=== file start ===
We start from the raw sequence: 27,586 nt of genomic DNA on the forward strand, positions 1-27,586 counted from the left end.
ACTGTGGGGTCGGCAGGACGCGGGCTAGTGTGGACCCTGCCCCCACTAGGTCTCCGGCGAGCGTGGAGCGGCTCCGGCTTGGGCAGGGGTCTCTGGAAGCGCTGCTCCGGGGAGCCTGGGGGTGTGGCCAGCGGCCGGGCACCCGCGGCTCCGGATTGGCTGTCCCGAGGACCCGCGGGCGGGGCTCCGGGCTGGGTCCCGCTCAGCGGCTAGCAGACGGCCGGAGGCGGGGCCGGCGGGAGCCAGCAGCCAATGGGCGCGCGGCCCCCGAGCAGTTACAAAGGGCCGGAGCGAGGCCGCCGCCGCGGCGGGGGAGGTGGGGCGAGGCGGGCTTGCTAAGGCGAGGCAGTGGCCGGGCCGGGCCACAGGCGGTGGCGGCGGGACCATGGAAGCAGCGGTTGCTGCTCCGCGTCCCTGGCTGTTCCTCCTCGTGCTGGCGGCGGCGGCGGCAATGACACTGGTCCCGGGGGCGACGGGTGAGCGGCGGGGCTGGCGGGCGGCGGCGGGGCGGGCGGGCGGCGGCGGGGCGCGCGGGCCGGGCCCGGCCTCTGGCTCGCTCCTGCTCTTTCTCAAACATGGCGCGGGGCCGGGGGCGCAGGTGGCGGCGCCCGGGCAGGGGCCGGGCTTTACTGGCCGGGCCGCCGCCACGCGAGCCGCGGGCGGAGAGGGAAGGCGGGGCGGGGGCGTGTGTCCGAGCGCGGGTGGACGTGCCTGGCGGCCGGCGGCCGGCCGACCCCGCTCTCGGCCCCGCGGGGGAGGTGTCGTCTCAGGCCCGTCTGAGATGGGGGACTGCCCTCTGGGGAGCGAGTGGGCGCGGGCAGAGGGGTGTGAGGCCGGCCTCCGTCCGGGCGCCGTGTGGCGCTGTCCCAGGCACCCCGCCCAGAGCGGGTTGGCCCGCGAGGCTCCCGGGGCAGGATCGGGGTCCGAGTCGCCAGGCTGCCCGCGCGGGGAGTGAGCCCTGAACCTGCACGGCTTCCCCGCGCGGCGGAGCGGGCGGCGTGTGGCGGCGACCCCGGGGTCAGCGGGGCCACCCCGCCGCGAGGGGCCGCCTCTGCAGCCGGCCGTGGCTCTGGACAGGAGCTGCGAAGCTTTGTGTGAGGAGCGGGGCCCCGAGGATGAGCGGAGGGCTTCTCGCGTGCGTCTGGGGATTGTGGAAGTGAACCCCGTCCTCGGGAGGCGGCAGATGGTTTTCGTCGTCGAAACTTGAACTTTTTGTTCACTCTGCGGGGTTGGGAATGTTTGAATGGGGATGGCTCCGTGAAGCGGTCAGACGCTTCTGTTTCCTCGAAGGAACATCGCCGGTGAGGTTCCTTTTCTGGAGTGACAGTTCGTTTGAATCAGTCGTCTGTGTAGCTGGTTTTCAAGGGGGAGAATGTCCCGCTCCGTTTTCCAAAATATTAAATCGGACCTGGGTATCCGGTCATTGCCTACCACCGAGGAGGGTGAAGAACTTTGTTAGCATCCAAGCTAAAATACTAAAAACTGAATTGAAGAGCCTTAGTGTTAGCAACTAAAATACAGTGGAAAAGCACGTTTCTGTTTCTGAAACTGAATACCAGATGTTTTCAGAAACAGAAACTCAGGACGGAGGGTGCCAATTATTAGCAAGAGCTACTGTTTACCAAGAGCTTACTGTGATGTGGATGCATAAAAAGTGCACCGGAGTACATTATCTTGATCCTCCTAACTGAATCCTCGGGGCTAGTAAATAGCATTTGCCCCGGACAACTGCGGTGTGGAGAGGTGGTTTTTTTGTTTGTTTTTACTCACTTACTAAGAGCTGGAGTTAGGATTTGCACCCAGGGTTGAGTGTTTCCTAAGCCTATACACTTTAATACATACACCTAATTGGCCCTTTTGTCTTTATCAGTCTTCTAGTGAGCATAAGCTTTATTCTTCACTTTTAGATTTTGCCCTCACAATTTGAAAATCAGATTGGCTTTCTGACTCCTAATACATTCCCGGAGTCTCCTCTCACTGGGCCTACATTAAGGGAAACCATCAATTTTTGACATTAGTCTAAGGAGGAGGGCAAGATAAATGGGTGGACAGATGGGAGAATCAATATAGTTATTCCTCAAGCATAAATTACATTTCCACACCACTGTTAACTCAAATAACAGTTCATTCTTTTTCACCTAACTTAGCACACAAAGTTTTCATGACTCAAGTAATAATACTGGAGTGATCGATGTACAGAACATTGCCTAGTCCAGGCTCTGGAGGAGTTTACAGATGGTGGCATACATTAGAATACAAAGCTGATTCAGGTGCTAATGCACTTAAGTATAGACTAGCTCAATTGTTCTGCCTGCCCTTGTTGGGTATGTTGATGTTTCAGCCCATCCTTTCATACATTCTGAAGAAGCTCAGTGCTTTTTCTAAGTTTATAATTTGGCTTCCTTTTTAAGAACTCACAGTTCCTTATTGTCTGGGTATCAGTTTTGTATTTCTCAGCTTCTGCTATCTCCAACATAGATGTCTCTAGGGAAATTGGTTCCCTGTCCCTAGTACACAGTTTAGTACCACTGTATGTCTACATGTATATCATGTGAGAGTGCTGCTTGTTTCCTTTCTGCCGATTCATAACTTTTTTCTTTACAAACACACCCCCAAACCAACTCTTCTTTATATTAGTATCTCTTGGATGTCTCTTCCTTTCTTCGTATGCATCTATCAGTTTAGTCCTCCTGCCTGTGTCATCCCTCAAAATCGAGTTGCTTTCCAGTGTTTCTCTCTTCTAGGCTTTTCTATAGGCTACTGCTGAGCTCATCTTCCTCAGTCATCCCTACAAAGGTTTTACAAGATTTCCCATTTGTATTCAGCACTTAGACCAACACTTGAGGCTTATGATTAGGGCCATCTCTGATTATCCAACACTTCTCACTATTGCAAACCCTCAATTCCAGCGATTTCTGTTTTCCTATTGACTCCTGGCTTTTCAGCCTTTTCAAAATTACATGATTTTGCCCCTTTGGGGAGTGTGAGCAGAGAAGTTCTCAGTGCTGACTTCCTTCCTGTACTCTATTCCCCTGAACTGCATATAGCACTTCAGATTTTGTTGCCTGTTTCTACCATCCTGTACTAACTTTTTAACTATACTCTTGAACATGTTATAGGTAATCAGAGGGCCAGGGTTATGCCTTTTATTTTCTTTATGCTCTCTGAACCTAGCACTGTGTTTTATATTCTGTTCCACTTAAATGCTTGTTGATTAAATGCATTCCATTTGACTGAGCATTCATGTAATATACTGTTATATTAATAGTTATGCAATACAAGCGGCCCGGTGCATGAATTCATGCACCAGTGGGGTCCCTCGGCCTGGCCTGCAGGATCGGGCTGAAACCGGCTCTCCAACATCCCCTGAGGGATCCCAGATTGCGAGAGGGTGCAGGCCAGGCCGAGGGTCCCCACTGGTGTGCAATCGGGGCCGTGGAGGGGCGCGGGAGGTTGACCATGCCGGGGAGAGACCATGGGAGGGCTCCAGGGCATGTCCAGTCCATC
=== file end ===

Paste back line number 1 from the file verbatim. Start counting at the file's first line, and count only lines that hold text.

We start from the raw sequence: 27,586 nt of genomic DNA on the forward strand, positions 1-27,586 counted from the left end.